Weeks after losing SPG cover, Priyanka Gandhi suffered security breach
Congress General Secretary Priyanka Gandhi Vadra suffered a minor security breach at her residence in Delhi's Lodhi Estate, last week. The incident took place merely weeks after Gandhi's security cover was downgraded from the elite Special Protection Group (SPG) to Z-plus security. Reportedly, five people entered her house in a car, and asked to click pictures with her. Here are more details.
Notably, the SPG security cover to Priyanka Gandhi, along with that to her mother and Congress interim president Sonia Gandhi, and brother Rahul Gandhi, was lowered down to Z-plus, last month. The government attributed the revision to a reduced threat perception for the family.
According to India Today, a vehicle barged into the house of Gandhi at around 2 pm on November 26. Reportedly, the car carried five people, including a child, who then walked up to the garden, and requested to take selfies with the leader. The visiting family, claiming to be Gandhi's admirers, said they had come from an Uttar Pradesh town, to see her.
Confirming the news, an official at Gandhi's office said, "Yes it (security breach) did happen, but no hell broke loose. She (Gandhi) chatted with them (visitors) nicely, took pictures and they went back. But after that, others in the office took it up with CRPF."
In light of the said security violation, Gandhi's office has written to Central Reserve Police Force (CRPF), which now protects her, under the Z-plus security cover. However, the CRPF, in its reply, said that the responsibility of granting access to the residence lies on Delhi Police, which reverted that the gates were opened only after they were given a green signal by forces.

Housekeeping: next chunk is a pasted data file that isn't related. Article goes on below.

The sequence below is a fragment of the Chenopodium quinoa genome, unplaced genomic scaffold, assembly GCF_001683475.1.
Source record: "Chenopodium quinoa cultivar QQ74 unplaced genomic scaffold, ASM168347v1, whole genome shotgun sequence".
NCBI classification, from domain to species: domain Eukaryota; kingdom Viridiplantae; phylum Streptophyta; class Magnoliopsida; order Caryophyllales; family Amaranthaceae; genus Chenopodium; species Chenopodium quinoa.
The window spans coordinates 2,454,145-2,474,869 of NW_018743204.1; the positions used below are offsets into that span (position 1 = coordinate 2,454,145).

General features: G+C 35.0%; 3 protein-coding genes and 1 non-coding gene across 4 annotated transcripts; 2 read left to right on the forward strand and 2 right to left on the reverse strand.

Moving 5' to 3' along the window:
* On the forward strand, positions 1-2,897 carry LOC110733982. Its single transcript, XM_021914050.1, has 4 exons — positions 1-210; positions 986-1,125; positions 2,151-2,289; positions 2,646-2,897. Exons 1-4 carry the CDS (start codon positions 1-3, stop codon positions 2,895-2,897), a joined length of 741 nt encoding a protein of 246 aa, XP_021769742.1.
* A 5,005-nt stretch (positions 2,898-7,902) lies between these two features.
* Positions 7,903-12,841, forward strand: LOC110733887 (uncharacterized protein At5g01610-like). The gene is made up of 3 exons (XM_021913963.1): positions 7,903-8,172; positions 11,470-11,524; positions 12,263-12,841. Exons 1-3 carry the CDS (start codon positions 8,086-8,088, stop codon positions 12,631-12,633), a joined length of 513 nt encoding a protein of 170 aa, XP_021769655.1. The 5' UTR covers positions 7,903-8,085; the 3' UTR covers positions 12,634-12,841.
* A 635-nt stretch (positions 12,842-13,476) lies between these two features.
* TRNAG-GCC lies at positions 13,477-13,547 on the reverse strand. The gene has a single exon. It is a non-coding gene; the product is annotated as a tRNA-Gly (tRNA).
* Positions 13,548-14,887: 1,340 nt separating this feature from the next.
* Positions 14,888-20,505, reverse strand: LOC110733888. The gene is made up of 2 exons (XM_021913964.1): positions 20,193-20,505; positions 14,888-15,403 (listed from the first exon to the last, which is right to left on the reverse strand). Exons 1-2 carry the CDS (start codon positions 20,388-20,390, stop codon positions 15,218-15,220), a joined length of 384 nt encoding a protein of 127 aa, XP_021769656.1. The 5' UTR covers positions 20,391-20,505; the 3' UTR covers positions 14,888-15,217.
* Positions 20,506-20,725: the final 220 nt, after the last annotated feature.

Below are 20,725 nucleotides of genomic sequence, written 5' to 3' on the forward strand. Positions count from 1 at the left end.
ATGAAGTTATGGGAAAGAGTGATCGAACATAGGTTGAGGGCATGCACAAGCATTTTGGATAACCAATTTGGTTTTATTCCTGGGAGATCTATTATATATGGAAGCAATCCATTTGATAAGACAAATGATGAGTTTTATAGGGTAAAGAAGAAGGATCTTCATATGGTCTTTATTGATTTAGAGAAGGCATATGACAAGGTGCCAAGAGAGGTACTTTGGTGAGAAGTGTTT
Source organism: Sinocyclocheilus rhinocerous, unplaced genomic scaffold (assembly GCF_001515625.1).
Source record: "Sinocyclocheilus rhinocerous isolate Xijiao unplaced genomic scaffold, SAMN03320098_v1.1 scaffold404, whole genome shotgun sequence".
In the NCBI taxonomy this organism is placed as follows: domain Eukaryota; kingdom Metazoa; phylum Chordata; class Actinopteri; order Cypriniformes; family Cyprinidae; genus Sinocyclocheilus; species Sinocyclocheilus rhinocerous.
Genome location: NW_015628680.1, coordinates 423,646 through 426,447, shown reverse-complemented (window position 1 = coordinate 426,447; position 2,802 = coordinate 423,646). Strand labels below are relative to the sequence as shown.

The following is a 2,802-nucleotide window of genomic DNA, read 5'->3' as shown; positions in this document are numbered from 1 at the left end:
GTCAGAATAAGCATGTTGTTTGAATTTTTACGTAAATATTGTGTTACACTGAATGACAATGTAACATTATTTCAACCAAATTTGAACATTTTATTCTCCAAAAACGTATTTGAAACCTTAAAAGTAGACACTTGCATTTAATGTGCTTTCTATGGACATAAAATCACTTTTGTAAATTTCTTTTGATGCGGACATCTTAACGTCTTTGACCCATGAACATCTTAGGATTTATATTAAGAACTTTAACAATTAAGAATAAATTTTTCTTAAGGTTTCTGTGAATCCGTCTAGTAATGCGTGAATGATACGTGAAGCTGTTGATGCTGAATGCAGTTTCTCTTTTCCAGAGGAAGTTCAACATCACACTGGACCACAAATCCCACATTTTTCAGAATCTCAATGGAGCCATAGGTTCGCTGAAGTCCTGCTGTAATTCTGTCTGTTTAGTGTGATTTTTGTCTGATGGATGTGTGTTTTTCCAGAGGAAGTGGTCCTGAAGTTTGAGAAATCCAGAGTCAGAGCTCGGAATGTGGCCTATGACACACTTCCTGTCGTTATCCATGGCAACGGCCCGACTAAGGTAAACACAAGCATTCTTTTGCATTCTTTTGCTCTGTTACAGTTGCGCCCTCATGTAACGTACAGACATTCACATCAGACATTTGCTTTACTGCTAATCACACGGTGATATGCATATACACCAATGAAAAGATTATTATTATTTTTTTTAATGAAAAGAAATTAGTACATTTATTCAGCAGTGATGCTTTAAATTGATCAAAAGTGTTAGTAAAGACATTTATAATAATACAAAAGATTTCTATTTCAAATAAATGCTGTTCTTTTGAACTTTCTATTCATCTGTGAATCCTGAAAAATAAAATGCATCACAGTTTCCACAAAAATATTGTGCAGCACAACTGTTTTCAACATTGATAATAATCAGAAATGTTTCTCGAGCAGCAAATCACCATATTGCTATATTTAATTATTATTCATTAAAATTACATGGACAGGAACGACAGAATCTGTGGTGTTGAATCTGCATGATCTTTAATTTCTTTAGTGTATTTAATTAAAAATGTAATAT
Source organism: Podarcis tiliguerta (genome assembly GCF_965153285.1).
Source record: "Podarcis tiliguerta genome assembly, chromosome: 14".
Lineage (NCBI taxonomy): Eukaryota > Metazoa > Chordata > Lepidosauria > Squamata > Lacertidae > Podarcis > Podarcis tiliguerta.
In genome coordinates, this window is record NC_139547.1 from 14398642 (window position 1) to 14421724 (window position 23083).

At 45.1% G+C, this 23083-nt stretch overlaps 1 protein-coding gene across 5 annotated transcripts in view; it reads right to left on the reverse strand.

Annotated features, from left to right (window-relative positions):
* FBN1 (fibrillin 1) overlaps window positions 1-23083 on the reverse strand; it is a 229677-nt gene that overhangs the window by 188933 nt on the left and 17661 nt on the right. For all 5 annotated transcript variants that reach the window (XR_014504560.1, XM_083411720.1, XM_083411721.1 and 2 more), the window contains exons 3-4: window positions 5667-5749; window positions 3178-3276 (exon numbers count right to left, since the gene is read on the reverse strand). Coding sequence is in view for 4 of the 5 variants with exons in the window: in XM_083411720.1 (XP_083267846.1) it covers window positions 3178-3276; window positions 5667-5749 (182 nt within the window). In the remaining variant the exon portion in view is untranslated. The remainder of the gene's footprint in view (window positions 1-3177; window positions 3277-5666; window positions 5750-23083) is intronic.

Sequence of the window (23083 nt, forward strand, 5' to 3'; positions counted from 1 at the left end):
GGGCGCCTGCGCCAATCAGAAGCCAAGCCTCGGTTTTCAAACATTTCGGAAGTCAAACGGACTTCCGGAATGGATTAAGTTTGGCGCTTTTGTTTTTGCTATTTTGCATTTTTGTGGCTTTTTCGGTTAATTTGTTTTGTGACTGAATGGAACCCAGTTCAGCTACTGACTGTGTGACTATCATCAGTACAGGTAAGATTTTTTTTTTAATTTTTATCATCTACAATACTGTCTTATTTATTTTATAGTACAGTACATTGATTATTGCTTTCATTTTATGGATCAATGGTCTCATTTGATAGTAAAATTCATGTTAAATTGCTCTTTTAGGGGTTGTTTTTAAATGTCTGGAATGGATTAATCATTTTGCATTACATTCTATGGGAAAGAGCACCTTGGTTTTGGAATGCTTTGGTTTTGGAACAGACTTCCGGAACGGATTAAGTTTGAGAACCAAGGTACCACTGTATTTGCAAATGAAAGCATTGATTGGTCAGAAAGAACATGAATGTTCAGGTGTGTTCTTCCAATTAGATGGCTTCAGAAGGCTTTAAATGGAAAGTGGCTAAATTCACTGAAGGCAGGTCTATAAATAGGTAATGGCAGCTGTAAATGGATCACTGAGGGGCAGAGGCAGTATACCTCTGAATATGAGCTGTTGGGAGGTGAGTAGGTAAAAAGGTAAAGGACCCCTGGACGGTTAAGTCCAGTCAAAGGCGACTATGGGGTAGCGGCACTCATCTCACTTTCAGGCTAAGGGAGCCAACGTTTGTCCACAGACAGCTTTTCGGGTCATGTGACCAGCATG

Earlier, Union Home Minister Amit Shah had claimed that there have been 600 instances when members of the Gandhi family violated security norms by traveling without SPG cover. "I have no hesitation saying on record that the changes made to the (SPG) Bill earlier were made keeping a single family (Gandhis) in mind," Shah had said. However, Congress accused the Centre of "political vendetta".
It should be noted that the SPG, which comprises 3,000 security personnel, was set up in 1985, following the assassination of the then-Prime Minister Indira Gandhi, the year before. Later, in 1991, after the assassination of Indira's son and former PM Rajiv Gandhi, SPG Act was amended to allow forces to protect former prime ministers (and their families) for a period of 10 years.
Now, the SPG (Amendment) Bill 2019, that was passed by Lok Sabha on November 27, entails protection to the Prime Minister and their immediate family residing with them at PM's official residence. Further, the SPG shall continue providing protection to former PMs and their immediate families residing with them, for a period of five years, starting the day they vacate the office of PM.